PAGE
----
DAYTONA BEACH, Fla. – The racing has been less than regal during Speedweeks for “The King.”
“No, I don’t,” Richard Petty said Friday when asked whether he thought the quality of racing had been good at Daytona International Speedway the past six days.
But the Richard Petty Motorsports co-owner – and many fellow car owners – believe the drafting and passing will be on the rise in Sunday’s Daytona 500 after a preponderance of single-file racing in Thursday’s qualifying races and Sunday’s Clash.
“The biggest thing, we haven’t seen full fields,” Richard Childress said during a panel of Chevrolet team owners. “You get 40 cars out there, you’re going to see a different race.”
“Instead of one lane, you’ll see two lanes,” Petty said.
Rick Hendrick said some drivers likely were being conservative rather than risk a backup car for the biggest race of the year. He always noted that the racing could change after Sunday, which will mark the last hurrah for restrictor plates (tapered spacers will be used to slow speeds in the future).
“We go to Talladega, it’s going to be different,” Hendrick said.
There were six lead changes across 120 laps in two races Thursday (which did include a dazzing last-lap move from fourth to first by Joey Logano), and four lead changes in 59 laps Sunday. Many drivers said postrace Thursday night that the current package didn’t need tweaks.
NASCAR officials said there has been “zero” discussion about making any changes for the 61st running of The Great American Race, which seems fine with team owners such as Roger Penske.
“I think we have to put it in context,” said Penske, whose No. 22 Ford driver Joey Logano won Thursday’s second qualifier. “The racing will be certainly better on race day than maybe you saw (Thursday) night. Cars are trying to get up last night to the front and draft. From a show perspective, I think you’re going to have a blanket over the cars that can win.”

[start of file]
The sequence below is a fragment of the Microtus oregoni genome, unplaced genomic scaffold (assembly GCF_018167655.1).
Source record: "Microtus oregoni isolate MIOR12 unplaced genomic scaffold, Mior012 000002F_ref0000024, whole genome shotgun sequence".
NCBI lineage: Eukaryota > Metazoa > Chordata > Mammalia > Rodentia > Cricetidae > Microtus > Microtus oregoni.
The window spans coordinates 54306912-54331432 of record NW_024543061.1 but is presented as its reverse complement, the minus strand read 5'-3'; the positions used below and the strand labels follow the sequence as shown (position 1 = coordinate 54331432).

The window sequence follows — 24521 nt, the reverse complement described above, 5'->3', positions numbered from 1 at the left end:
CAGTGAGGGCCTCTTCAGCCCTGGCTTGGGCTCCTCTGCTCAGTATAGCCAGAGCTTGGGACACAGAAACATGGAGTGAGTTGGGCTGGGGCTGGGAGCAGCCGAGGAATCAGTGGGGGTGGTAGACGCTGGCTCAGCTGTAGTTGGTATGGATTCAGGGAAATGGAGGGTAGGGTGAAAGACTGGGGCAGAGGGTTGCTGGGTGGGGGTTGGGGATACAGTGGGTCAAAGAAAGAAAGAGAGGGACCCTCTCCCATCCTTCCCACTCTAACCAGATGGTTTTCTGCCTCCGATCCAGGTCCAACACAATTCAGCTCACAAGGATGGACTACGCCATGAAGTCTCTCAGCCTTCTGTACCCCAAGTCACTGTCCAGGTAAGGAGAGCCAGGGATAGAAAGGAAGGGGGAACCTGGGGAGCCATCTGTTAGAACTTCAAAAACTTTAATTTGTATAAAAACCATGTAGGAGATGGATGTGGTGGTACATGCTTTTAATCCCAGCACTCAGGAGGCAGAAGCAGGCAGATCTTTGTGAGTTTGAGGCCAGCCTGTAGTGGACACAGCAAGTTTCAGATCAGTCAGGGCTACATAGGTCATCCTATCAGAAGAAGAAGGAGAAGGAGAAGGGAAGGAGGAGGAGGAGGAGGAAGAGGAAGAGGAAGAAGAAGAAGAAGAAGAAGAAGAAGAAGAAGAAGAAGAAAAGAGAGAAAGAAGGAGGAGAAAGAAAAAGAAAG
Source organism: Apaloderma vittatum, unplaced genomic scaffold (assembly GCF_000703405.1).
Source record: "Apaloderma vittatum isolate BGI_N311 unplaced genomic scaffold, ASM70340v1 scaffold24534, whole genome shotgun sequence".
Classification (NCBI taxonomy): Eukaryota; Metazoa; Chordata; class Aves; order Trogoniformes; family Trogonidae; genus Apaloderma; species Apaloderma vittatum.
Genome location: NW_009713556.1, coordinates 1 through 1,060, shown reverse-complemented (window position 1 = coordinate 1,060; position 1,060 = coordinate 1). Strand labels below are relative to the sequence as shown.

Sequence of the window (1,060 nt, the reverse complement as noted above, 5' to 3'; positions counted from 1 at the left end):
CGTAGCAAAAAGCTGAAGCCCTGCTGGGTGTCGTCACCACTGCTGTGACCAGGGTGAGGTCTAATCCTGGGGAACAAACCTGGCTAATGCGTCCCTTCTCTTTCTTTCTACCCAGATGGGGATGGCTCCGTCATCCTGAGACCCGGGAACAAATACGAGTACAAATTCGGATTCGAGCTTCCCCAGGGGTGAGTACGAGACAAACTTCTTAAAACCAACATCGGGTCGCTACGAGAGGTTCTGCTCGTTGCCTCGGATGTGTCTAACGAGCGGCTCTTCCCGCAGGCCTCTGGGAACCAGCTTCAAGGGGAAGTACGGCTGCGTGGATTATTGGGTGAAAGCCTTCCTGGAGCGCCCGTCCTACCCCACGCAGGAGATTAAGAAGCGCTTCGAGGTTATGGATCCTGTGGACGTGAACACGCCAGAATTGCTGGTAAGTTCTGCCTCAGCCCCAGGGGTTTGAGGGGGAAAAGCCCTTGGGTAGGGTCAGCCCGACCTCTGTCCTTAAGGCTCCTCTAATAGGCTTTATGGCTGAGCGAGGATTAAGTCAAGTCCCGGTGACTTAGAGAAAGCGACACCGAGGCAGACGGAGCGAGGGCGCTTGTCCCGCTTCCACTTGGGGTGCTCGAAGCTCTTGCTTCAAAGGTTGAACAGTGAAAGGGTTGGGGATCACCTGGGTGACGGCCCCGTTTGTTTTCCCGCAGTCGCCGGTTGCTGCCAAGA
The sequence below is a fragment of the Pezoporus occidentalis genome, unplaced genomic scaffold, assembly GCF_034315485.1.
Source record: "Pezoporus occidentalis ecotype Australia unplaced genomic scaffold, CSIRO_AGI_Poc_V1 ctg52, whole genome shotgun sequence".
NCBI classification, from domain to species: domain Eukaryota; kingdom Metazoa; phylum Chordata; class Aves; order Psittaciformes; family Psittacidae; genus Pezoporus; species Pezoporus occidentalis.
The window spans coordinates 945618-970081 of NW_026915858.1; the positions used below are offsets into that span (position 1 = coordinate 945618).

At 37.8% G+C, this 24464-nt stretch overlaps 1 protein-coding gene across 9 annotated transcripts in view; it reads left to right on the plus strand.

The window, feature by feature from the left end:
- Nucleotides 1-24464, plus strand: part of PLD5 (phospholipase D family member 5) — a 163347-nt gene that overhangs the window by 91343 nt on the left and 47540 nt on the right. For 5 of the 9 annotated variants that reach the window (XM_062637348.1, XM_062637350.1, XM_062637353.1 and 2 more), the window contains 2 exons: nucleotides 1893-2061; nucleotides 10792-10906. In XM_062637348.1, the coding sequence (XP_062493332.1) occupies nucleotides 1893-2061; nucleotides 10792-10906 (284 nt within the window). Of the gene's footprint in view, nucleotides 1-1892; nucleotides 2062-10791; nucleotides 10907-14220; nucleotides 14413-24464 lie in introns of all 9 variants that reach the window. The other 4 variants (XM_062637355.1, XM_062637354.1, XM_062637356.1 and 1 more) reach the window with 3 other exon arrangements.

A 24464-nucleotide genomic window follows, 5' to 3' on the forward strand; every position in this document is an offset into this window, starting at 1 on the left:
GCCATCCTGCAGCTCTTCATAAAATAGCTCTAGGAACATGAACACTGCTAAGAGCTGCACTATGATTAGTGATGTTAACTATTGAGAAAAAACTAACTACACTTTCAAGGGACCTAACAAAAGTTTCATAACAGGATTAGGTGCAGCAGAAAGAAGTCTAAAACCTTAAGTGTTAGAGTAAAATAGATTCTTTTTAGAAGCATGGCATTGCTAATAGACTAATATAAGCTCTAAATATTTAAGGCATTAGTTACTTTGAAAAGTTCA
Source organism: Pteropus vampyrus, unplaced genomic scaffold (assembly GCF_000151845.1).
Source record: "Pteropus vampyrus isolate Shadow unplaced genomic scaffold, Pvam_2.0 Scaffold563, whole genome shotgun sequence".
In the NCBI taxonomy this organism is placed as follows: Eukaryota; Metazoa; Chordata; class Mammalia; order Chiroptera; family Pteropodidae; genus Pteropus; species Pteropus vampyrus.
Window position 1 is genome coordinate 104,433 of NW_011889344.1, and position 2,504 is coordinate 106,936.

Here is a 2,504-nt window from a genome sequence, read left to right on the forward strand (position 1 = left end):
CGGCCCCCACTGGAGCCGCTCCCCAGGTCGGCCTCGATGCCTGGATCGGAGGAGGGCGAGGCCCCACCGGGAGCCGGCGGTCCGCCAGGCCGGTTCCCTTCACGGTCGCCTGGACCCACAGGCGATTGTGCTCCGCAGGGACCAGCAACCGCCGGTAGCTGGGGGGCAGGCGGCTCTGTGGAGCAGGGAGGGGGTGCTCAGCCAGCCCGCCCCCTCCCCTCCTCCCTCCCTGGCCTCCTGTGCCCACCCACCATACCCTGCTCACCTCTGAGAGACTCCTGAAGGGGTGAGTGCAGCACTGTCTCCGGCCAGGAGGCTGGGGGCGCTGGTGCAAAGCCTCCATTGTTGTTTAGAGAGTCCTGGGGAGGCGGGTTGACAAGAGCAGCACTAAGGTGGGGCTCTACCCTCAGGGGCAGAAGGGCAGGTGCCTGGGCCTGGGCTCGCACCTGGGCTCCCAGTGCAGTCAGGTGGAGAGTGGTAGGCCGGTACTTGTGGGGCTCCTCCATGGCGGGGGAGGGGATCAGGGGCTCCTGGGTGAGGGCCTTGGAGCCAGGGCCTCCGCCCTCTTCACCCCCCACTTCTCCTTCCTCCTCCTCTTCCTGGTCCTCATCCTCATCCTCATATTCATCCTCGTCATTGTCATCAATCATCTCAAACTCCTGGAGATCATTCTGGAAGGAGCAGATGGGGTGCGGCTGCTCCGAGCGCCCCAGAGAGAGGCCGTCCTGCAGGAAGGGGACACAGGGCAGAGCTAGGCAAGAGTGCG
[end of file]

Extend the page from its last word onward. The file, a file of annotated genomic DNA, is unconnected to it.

Plate racing, though, has been mostly lackluster since the 2018 Daytona 500 a year ago. The most recent Talladega race was dominated by Stewart-Haas Racing’s Fords and featured little of the nonstop action from past plate races.
SHR co-owner Tony Stewart said the lack of incentive in the qualifying races – with 38 of 40 cars already locked into spots – also was a factor.
“The worst thing you want to do is put yourself in a bad position to have to bring a backup car,” Stewart said. “Guys are a lot more careful. But we saw guys like Chase Elliott (and) Daniel Suarez that were trying moves by themselves (in the qualifying races). That’s something you typically don’t see a lot of, where guys can move and pass by themselves. I thought that was encouraging to see you’re not having to rely necessarily on a whole pack of cars to help you move through the field.
“Watching that, to me it was a show. As a driver and car owner, I caught myself paying attention to those two guys, their races, the effort they were making to try to figure out how to get around somebody, get back in a hole, get back in line. From that standpoint, I was entertained from it.
“The big thing is, like Roger said, the more cars you get out there, the more the pack racing gets a lot better and bigger. Qualifying races typically aren’t as exciting from that standpoint.”
NASCAR likely would be limited on how it could alter the cars for Sunday. It has regulated ride height in the past, but it would be too late to institute any changes for the race leaving a spoiler adjustment as the most likely option.